U.S. And Russian Nuclear Submarines Visit Cuba At The Same Time

With a Russian Navy task force is docked in Havana, Cuba, the nuclear-powered Los Angeles class fast attack submarine USS Helena has arrived in Guantanamo Bay, on the southeastern coast of the island nation.

Though tensions are mounting between Moscow and Washington over the war in Ukraine, U.S. officials say Helena’s port call is unrelated to the presence of one of Russia’s most advanced nuclear submarines in Cuba.

The visit is “part of a routine port visit as it transits the U.S. Southern Command geographic area of responsibility while conducting its global maritime security and national defense mission,” SOUTHCOM said Thursday in a Tweet. “The vessel’s location and transit were previously planned.”

Still, the submarine’s appearance in Guantanamo Bay seems incredibly coincidental, if that is indeed the case. 

U.S. officials rarely publicize the locations of its submarines, but the SOUTHCOM statement was likely either meant to diffuse tensions or send a message after Russia’s Yasen-M class nuclear-powered, cruise-missile firing submarine Kazanarrived in the Cuban capital Havana on Wednesday. 

The Russian nuclear-powered submarine Kazan, part of the Russian naval detachment visiting Cuba, arrives at Havana’s harbour, June 12, 2024. Photo by YAMIL LAGE/AFP via Getty Images

Kazan is one of a group of four Russian naval vessels sent to the Caribbean, which had been closely shadowed by U.S. and allied warships and aircraft.  The Project 22350 frigate Admiral Gorshkov, the heavy ocean-going tug Nikolai Chiker(also sometimes written Nikolay Chiker), and the Project 23130 replenishment oiler Academic Pashin also sailed into the port of Havana Wednesday. The Gorshkov was greeted by a 21-gun salute, which you can see below.

On its way to Cuba, the Russian flotilla took part in simulated anti-ship missile strikes against mock enemy naval targets while sailing in the Atlantic, according to the Russian Defense Ministry (MoD). However, no missiles were live-fired. This video below show an example of that.

The Russian naval task force might make additional Caribbean port calls on its “long-distance deployment,” Russian Navy boss Admiral Alexander Moiseev said. U.S. officials have speculated it might visit Moscow ally Venezuela, with additional Russian Navy visits near U.S. waters.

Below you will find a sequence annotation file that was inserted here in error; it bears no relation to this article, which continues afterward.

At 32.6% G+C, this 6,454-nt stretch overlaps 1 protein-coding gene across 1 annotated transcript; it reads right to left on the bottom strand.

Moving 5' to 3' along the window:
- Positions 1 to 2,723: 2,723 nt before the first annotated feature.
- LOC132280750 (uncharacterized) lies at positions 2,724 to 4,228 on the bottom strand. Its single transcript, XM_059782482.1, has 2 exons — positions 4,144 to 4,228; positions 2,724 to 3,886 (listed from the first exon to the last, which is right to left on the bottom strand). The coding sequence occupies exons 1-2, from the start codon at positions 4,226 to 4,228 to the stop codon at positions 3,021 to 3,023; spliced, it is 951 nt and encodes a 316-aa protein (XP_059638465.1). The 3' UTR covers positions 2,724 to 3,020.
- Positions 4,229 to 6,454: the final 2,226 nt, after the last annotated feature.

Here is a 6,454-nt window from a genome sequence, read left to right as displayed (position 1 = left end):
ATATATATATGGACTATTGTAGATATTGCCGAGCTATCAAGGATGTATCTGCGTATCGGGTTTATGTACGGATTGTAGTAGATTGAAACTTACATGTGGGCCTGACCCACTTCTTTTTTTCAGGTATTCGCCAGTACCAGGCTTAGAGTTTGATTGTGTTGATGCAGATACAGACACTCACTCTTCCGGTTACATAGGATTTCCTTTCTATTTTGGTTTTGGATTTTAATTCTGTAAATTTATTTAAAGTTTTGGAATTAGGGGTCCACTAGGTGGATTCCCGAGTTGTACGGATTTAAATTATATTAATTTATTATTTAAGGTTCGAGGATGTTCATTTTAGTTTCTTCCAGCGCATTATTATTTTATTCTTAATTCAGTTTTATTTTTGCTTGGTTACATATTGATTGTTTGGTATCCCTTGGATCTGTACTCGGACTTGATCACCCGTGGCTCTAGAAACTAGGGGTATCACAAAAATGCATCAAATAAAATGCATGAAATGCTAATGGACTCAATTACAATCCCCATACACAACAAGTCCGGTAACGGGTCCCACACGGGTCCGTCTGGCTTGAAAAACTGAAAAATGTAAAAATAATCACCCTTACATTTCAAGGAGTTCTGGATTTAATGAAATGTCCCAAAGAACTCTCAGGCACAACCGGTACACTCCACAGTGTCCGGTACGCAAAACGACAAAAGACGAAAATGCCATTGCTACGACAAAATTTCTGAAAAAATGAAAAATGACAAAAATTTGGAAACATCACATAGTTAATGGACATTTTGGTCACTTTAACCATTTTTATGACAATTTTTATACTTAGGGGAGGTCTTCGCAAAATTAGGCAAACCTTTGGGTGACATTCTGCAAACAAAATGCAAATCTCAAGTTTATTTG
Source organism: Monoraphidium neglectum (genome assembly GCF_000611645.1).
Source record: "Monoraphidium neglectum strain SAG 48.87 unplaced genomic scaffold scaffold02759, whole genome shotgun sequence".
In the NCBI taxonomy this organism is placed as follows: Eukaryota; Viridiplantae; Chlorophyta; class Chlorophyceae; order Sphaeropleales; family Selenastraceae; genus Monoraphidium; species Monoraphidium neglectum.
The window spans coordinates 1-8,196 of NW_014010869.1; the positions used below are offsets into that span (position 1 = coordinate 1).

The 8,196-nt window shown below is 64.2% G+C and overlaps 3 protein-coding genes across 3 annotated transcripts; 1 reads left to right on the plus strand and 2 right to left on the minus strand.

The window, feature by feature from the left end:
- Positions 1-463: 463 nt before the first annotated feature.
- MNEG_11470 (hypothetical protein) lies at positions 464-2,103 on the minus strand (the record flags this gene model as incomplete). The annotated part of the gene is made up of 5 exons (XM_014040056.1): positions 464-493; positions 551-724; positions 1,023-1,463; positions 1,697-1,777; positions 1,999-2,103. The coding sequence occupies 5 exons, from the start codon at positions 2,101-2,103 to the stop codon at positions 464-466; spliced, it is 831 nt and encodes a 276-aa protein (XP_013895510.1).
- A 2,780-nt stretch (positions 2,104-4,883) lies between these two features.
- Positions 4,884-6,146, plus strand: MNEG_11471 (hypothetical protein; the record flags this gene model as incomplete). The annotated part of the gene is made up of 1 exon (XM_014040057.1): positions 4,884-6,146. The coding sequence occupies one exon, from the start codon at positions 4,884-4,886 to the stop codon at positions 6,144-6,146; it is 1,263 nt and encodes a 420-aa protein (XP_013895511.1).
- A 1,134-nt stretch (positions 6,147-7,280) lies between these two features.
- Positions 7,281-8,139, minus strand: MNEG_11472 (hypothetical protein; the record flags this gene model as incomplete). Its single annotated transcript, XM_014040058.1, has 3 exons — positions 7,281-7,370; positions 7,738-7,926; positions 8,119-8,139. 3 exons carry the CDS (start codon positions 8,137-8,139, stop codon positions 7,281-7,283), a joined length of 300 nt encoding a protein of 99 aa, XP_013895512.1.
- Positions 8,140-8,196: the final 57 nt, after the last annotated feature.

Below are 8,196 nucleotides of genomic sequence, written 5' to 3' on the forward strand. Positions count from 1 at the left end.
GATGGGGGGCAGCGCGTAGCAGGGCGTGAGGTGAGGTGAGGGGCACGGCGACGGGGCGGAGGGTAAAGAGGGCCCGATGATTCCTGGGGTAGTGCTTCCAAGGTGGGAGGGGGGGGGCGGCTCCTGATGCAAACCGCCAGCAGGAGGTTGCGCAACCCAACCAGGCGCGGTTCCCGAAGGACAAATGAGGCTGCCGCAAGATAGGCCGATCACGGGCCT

“It certainly wouldn’t come as a surprise to us if we see more activity around the United States,” Pentagon spokesperson Sabrina Singh told reporters Wednesday. “And, you know, they do have a global exercise that will, I think, likely culminate this fall.”

The U.S. military is “always, constantly going to monitor any foreign vessels operating near U.S. territorial waters,” she added. “We of course take it seriously, but these exercises don’t pose a threat to the United States.”

Guantanamo Bay is located on the southeastern tip of Cuba. Google Earth image

U.S. nuclear submarine port calls to Gitmo are not unheard of. Last July, a visit by the Los Angeles class submarine USS Pasadena sparked outrage in Havana.

The Cuban Foreign Ministry called that visit a “provocative escalation,” ABC News reported at the time.

“The Ministry of Foreign Affairs strongly rejects the arrival of a nuclear-powered submarine in Guantanamo Bay on July 5, 2023, that stayed until July 8 at the U.S. military base located there, which is a provocative escalation of the United States, whose political or strategic motives are not known,” the Cuban Foreign Ministry statement at the time read.

A U.S. Navy spokesperson told ABC News the Gitmo port call was a “scheduled logistics stop” as the submarine transits to Colombia to participate in a multinational maritime exercise.

Guantanamo Bay is located on the southeastern tip of Cuba. Google Earth image

Considering the response last summer to Pasadena’s visit, clearly doing the same when a Russian flotilla is docked in Havana would not have gone unnoticed. 

Still, the Russian Navy ships arrived in Cuba as friction grows between Moscow and Washington. That’s been exacerbated by the U.S. and other nations allowing weapons to strike Russian territory. Earlier this month, Russian President Vladimir Putin threatened that his nation could supply long-range weapons to “regions” around the world where they could be used for strikes against Western targets.

It remains to be seen if the U.S. Navy moves any other assets to the region beyond those that have been shadowing the Russian Navy task force. While the arrival of a U.S. nuclear submarine at Gitmo seems to be a coincidence, there is a lot of naval firepower in that part of the world at a very tense time.

Contact the author: howard@thewarzone.com